My father was born in Iran in the 1930s. Although he left Iran in his late teens and, through the miracle of aliyah, moved to Israel with his many siblings, Iran never left him. It was a deep part of his culture, his tastes, his identity.
He always had Iranian music playing in his bedroom. He loved Iranian food (and even I admit it is the world’s best-tasting cuisine in the world). He followed the news in Iran with unabashed addiction. And his dream was to return to see his beloved Iran before he died.
He realized that dream once, some 10 years ago, when he traveled to his birth city of Isfahan to help inaugurate the building of a synagogue which he had supported. He wanted to go back when the shul was completed.
But being very much concerned for his safety, I pleaded with him not to even consider it. By this time he was elderly and fragile and the trip in any event became impossible. When he died in May of 2020 I greatly lamented that he could not fulfill his dream, both because of his health and especially because of the brutality of the world’s most wicked regime.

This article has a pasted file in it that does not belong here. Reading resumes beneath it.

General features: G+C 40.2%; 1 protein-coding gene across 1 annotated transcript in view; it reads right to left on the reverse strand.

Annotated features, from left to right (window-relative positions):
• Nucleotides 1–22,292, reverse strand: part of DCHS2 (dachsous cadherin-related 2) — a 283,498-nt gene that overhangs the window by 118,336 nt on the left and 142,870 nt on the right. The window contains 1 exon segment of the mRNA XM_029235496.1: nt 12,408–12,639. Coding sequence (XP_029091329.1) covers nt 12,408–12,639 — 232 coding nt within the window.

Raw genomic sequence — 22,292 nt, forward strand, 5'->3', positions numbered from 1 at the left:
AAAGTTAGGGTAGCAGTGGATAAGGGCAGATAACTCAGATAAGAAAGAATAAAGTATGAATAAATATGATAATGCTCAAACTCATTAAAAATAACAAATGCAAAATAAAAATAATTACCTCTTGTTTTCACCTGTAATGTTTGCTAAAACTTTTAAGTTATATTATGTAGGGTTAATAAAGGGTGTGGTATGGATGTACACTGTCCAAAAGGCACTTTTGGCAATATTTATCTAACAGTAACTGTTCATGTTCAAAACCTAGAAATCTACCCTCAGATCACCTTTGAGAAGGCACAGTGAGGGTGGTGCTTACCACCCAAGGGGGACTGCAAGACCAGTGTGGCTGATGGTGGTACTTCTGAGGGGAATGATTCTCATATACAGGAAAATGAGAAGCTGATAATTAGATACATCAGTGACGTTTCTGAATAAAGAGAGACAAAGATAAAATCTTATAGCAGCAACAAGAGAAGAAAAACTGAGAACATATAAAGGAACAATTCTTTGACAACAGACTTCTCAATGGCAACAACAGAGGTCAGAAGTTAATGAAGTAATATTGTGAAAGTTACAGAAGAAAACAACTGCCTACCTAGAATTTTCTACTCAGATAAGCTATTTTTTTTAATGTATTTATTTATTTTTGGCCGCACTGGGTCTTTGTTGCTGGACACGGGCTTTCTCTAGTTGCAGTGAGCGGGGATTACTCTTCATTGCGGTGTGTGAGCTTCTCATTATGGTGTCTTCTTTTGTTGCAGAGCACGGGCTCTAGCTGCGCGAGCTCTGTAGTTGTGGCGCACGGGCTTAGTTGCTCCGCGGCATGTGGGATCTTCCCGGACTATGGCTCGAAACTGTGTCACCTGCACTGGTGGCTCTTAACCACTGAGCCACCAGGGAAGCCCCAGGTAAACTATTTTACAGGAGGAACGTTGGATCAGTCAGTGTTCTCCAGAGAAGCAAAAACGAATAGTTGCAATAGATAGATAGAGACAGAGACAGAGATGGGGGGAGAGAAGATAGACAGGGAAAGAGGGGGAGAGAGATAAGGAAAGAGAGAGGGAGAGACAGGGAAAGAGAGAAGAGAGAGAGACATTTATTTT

It now falls to me.
Having heard endless stories about my father’s childhood in Iran – something I discussed in my eulogy for him at the Mount of Olives in Jerusalem – I want to see the places where he grew up and the influences that shaped his life. I especially want to see the finished synagogue that he helped realize.
Obviously, these are all pipe dreams. Any visit to Iran would be a one-way trip. This is true for almost any American and especially for an American Jew. But it is especially true of me, who has fought a public battle against the murderous mullahs of the Khamenei regime for many years now, including a steady stream of full page ads in The New York Times calling the world’s attention to the brutality of the regime and their genocidal plans against the Jewish people. Former vice president Mike Pence said it best in Warsaw in February 2019 at a conference I attended where he was emphatic: Iran plans a second holocaust.